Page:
In a way, performing has always been in Esposito's blood. His mother was an opera and nightclub singer who once performed with Josephine Baker on a split bill. While performing in a tour of "Porgy and Bess" in Naples, Italy, she met Esposito's father, a stage carpenter. As a child, Esposito and his mother would recite poetry together—he was a particular fan of Edgar Allan Poe's "The Raven."

After his parents separated, Esposito says, there was never enough money; his father was on the road, and child support was $15 a week. So an 8-year-old Esposito decided to pitch in, first by getting into voiceovers for RCA. "I remember one day in the recording studio asking, 'When can I be on screen?' " he says. Not long after, while watching "Gigantor" with his brother, a television commercial came on featuring a black child. "I looked at my brother and I thought, 'I could do this to help mommy out and pay our rent.' Me and my brother agreed that it didn't look so hard."

His mother took her sons to an agent for young actors, and two days later the agent called and told them to go to an audition at Broadway's Winter Garden Theatre. Because he didn't have a song prepared, Esposito sang "Happy Birthday." His brother, a year older, was sent to one side of the stage, Esposito to another. "I was standing there, scratching my head, thinking, 'Wait a minute, something's wrong here,' " he says. "I could feel it was the kids on the other side who were going to get chosen." Fortunately, his agent shoved him forward and asked if he could sing again. This time, Esposito belted "Happy Birthday" as loud as he could. "They said, 'Oh, can you go to the other side of the stage and join your brother?' And I did, and I got the part."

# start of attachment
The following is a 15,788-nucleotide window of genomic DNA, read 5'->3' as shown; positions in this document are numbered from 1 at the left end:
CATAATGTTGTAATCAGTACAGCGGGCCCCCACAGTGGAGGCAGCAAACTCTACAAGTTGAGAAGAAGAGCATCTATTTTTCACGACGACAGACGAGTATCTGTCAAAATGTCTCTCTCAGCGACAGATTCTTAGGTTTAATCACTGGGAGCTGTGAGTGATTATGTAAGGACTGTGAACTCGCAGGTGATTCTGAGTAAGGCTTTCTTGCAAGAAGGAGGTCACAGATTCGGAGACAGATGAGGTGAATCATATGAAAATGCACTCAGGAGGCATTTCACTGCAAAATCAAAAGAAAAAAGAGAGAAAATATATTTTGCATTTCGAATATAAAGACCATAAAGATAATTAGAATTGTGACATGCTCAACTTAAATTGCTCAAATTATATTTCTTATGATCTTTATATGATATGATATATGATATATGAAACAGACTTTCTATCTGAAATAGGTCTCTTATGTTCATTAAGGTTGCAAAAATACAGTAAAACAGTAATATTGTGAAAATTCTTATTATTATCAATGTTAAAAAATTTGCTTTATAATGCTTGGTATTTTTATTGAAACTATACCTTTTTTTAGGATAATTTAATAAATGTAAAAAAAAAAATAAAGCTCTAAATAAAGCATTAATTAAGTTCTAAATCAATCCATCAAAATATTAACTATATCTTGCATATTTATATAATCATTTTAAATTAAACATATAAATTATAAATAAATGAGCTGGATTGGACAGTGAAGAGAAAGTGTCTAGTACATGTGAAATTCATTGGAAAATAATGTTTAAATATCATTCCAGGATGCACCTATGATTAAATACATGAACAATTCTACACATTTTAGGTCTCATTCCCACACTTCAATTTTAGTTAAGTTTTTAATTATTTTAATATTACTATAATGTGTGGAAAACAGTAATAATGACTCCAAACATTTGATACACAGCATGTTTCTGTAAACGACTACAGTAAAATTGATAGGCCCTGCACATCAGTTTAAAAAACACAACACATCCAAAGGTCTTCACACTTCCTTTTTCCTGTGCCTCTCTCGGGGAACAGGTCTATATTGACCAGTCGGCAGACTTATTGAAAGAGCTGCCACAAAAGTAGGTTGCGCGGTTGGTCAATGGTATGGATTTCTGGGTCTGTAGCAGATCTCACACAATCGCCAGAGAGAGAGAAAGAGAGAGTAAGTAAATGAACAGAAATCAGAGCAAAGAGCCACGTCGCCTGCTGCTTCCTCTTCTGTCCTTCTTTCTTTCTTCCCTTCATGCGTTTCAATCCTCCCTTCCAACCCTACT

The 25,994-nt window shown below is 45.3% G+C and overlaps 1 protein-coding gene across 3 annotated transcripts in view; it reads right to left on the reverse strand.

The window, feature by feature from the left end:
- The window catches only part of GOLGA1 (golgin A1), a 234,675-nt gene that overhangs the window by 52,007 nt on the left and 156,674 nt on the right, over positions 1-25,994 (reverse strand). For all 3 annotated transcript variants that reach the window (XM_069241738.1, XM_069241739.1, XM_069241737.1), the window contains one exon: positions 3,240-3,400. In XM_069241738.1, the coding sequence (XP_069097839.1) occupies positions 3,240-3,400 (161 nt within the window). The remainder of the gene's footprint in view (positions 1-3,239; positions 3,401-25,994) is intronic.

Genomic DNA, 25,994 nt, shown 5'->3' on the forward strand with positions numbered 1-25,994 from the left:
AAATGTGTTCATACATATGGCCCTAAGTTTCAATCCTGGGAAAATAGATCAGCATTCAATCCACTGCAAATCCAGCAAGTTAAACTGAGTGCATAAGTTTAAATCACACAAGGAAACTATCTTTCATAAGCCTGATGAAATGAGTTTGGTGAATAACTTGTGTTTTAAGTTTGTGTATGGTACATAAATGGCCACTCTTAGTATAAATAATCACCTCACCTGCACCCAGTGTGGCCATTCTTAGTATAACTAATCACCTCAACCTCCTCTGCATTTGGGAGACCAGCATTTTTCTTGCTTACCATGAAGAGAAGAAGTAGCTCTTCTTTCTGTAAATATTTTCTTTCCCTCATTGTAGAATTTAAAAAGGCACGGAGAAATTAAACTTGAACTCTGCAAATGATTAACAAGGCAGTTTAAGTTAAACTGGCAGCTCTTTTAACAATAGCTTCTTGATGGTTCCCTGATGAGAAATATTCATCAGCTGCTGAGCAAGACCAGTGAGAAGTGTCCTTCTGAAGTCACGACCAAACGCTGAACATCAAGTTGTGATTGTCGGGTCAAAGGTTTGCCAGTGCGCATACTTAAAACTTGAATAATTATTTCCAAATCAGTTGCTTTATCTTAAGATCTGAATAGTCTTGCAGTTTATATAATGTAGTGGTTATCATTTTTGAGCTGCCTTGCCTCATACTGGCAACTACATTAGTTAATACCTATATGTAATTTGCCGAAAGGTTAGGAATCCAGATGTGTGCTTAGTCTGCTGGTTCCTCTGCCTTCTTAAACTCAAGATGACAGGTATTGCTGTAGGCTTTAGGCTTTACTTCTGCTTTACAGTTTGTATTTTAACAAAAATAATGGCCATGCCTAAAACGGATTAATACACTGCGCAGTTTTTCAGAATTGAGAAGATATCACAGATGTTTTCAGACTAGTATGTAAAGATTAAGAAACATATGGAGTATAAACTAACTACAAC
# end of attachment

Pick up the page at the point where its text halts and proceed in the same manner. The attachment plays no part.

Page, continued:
The role was a slave child in the Broadway musical "Maggie Flynn," opposite Shirley Jones. Other Broadway musicals would soon follow, including "The Me Nobody Knows," "Lost in the Stars," and "Seesaw." He dropped out of acting for two years when he was sent to Mt. St. Joseph Military Academy. There, Esposito says, he "started to pursue my relationship with God" and considered becoming a priest. (Other rejected career ideas: archeologist and chiropractor.) "I eventually realized I wanted a spiritual life, but wanted to be an actor. But I credit that period with teaching me that acting can be a spiritual journey. And if you can quiet yourself enough to listen to your inner voice and organic movements, you will make the right choices on stage."

After military school, he returned to the stage. "I did all these great musicals back to back," he says. "It was a time when all these great shows were chock-full of African Americans, but only a few were making inroads and really making a difference as actors. One such person was Sidney Poitier, who I deeply admired. He was getting some roles that had never been offered to any black person."

At 17 and looking to branch out into on-camera work, Esposito auditioned for casting director Shirley Rich, who was casting the military drama "Taps." "I didn't get it," he says. "She sat me down and said, 'Giancarlo, I really like you, but I have to tell you that you really need to learn how to act for the camera.' " Esposito had been acting for nearly a decade yet had never had any formal training. He enrolled in Elizabeth Seton College in Yonkers, N.Y., where he received an associate degree in radio and television communication. He then spent a year at the Actors Institute in New York, where the teaching was based in Werner Erhard's est training. "During that time," the actor says, "I truly learned that what I was doing could affect people and was not to be taken lightly."